As the United States races to put humans back on the moon for the first time in nearly 50 years, a NASA-funded lab in Colorado aims to send robots there to deploy telescopes that will look far into our galaxy, remotely operated by orbiting astronauts.
The radio telescopes, to be planted on the far side of the moon, are among a plethora of projects underway by the U.S. space agency, private companies and other nations that will transform the moonscape in the coming decade.
“This is not your grandfather's Apollo program that we're looking at,” said Jack Burns, director of the Network for Exploration and Space Science at the University of Colorado, which is working on the telescope project.
“This is really a very different kind of program and very importantly it's going to involve machines and humans working together,” Burns said in an interview at his lab on the Boulder campus.
Sometime in the coming decade, Burns' team will send a rover aboard a lunar lander spacecraft to the far side of the moon. The rover will rumble across the craggy and rough surface - featuring a mountain taller than any on earth - to set up a network of radio telescopes with little help from humans.
Astronauts will be able to control the rover’s single robotic arm from an orbital lunar outpost called Gateway, which an international consortium of space agencies is building. The platform will provide access to and from the moon's surface and serve as a refueling station for deep space missions.
The goal is to give astronauts control of the rover “in a quicker fashion and more like doing some sort of video game,” said Ben Mellinkoff, a graduate student at the university. His project is telerobotics, or using artificial intelligence to give users better control over robotic movements from afar.
"It has a lot of potential, especially applied toward space exploration,” he says.
The rover, being built at NASA’s Jet Propulsion Laboratory in Pasadena, California, will plant the shoebox-sized telescopes on the moon's regolith - the dust, soil and broken rock that covers its surface. Unfettered by the noisy radio interference and light that hinders Earth-bound space observations, the telescopes will peer into the cosmic void, looking back in time to the early formation of our solar system, Burns says.
Working out of a small lab on the Boulder campus, Mellinkoff and two fellow graduate students have built a prototype of the robot named Armstrong (named for the first man on the moon, Neil Armstrong). It is made from computer parts and powered by two modified portable cell phone chargers.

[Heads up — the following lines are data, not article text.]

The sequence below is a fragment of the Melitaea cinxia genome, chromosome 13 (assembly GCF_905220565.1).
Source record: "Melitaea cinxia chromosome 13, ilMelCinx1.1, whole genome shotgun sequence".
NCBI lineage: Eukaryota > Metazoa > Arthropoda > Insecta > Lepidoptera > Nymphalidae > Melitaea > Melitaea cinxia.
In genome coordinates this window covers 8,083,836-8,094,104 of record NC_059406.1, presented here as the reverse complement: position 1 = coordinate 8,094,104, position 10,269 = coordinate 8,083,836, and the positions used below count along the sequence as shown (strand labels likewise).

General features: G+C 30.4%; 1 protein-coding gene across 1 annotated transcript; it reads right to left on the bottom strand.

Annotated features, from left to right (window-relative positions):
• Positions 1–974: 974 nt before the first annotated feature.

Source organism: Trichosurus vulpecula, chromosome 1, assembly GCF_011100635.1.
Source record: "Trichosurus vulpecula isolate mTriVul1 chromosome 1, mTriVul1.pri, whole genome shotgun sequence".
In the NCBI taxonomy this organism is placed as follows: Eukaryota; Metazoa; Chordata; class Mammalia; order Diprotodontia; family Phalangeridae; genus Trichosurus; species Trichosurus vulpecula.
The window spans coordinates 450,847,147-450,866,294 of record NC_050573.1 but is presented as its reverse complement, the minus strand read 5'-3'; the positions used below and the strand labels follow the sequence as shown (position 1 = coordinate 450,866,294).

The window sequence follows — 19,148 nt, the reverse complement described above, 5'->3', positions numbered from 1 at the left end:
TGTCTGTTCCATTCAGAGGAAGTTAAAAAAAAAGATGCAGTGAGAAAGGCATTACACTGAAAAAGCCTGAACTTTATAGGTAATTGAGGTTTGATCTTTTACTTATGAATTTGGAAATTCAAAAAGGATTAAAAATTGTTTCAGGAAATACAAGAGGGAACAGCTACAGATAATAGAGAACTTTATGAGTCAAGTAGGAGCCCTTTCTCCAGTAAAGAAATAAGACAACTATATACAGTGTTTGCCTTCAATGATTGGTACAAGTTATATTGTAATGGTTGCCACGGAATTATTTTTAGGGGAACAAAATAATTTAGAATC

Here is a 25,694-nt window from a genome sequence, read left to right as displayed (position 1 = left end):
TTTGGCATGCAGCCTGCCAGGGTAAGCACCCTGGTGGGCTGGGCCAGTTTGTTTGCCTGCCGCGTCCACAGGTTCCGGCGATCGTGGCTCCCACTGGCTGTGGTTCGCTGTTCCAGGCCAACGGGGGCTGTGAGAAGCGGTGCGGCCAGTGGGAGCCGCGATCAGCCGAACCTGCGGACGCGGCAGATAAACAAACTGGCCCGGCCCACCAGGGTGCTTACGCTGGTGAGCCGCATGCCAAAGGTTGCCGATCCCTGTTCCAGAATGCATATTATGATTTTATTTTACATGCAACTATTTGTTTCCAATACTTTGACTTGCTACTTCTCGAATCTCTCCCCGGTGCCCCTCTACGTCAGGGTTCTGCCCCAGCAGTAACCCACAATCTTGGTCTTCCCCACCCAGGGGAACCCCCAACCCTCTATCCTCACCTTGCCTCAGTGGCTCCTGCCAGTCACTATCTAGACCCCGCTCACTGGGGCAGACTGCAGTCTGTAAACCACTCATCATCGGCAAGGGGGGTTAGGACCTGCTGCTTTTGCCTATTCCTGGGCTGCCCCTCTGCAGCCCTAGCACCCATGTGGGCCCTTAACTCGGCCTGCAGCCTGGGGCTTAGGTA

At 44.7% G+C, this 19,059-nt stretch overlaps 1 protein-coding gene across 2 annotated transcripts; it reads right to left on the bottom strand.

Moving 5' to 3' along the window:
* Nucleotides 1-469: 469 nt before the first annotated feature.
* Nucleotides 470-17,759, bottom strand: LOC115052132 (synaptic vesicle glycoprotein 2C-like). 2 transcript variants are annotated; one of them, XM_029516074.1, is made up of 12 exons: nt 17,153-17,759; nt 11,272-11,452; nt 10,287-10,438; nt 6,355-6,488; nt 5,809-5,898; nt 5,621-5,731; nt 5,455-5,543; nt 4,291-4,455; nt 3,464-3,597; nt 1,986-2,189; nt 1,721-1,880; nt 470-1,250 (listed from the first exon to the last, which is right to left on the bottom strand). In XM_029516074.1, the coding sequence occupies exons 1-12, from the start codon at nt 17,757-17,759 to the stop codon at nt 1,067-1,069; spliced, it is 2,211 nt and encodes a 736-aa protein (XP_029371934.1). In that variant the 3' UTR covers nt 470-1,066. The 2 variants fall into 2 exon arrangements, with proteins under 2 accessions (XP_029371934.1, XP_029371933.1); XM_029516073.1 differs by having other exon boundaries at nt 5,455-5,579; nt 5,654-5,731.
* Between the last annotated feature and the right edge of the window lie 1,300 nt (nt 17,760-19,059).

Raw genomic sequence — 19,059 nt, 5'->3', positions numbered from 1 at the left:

On a recent visit, Mellinkoff controlled the robotic arm using an Xbox gaming controller, driving it toward an assortment of shoe-sized objects created with 3-D printing and resembling the radio telescopes to be planted on the moon.
"It's really going to be a platform for us to start different science studies that we couldn't do from the surface of Earth,” said Keith Tauscher, a physics graduate student.
Tauscher is working on a lunar orbiter designed to take advantage of the radio silence of the far side of the moon to discover when the first stars and black-holes formed during the formation of the universe. The lab has dubbed this mission "the Dark Ages Polarimeter Pathfinder, or "DAPPER."
The work in Boulder and elsewhere underscores NASA’s plan to build a lasting presence on the moon, unlike the fleeting Apollo missions in the 1960s and 1970s.
Vice President Mike Pence in March announced an accelerated timeline to put humans on the moon in 2024 “by any means necessary,” cutting the agency’s previous 2028 goal in half and putting researchers and companies into overdrive in the new space race.
The Americans are not alone in their latest moon quest, unlike a half-century ago. In January, the China National Space Administration landed a spacecraft on the far side of the moon, with a long-term aim of building a base on the moon. India was scheduled to send a rover to the moon this month.
Another key difference between the Apollo program and the Artemis program, as NASA chief Jim Bridenstine named the new lunar initiative in May, is bringing in help from commercial partners such as Elon Musk’s SpaceX and Jeff Bezos’ Blue Origin. Those companies are working to slash the cost of rocket launches with a longer-term ambition of doing their own projects on the moon and eventually Mars.
“It's a new way of operating in which the private sector is intimately entangled with NASA,” Burns said.
He predicts that in roughly 20 years, the moon will be dotted with inflatable hotels for deep-pocketed tourists and mining sites where robotic drills dig under the moon’s south pole for frozen water that can be synthesized into rocket fuel for missions back to Earth or further out to Mars.
(Reporting by Joey Roulette; Editing by Bill Tarrant and Dan Grebler)